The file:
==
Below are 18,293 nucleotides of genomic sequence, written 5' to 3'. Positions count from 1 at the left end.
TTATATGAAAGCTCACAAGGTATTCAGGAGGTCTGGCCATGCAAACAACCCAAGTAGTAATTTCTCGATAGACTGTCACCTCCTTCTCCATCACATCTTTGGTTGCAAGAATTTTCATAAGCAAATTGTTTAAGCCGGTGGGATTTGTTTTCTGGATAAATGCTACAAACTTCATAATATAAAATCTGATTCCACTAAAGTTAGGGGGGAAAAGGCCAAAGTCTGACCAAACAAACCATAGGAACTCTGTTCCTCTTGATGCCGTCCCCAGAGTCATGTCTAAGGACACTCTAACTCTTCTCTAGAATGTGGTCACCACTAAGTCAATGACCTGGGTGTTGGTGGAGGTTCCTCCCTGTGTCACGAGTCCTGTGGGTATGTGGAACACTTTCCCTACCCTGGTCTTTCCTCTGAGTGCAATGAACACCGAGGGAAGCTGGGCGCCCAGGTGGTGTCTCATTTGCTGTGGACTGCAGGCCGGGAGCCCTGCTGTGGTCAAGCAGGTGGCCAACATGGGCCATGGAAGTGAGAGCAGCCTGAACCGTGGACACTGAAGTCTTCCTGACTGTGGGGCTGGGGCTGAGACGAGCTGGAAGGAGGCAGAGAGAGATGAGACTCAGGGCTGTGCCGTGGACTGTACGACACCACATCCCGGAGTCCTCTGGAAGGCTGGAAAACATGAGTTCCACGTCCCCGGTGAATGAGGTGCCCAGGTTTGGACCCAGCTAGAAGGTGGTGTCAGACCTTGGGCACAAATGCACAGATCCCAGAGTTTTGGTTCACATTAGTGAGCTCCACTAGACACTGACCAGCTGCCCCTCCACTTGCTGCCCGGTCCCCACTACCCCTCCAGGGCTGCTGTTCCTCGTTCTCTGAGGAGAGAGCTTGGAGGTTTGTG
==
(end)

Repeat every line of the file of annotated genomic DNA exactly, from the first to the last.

Below are 18,293 nucleotides of genomic sequence, written 5' to 3'. Positions count from 1 at the left end.
TTATATGAAAGCTCACAAGGTATTCAGGAGGTCTGGCCATGCAAACAACCCAAGTAGTAATTTCTCGATAGACTGTCACCTCCTTCTCCATCACATCTTTGGTTGCAAGAATTTTCATAAGCAAATTGTTTAAGCCGGTGGGATTTGTTTTCTGGATAAATGCTACAAACTTCATAATATAAAATCTGATTCCACTAAAGTTAGGGGGGAAAAGGCCAAAGTCTGACCAAACAAACCATAGGAACTCTGTTCCTCTTGATGCCGTCCCCAGAGTCATGTCTAAGGACACTCTAACTCTTCTCTAGAATGTGGTCACCACTAAGTCAATGACCTGGGTGTTGGTGGAGGTTCCTCCCTGTGTCACGAGTCCTGTGGGTATGTGGAACACTTTCCCTACCCTGGTCTTTCCTCTGAGTGCAATGAACACCGAGGGAAGCTGGGCGCCCAGGTGGTGTCTCATTTGCTGTGGACTGCAGGCCGGGAGCCCTGCTGTGGTCAAGCAGGTGGCCAACATGGGCCATGGAAGTGAGAGCAGCCTGAACCGTGGACACTGAAGTCTTCCTGACTGTGGGGCTGGGGCTGAGACGAGCTGGAAGGAGGCAGAGAGAGATGAGACTCAGGGCTGTGCCGTGGACTGTACGACACCACATCCCGGAGTCCTCTGGAAGGCTGGAAAACATGAGTTCCACGTCCCCGGTGAATGAGGTGCCCAGGTTTGGACCCAGCTAGAAGGTGGTGTCAGACCTTGGGCACAAATGCACAGATCCCAGAGTTTTGGTTCACATTAGTGAGCTCCACTAGACACTGACCAGCTGCCCCTCCACTTGCTGCCCGGTCCCCACTACCCCTCCAGGGCTGCTGTTCCTCGTTCTCTGAGGAGAGAGCTTGGAGGTTTGTG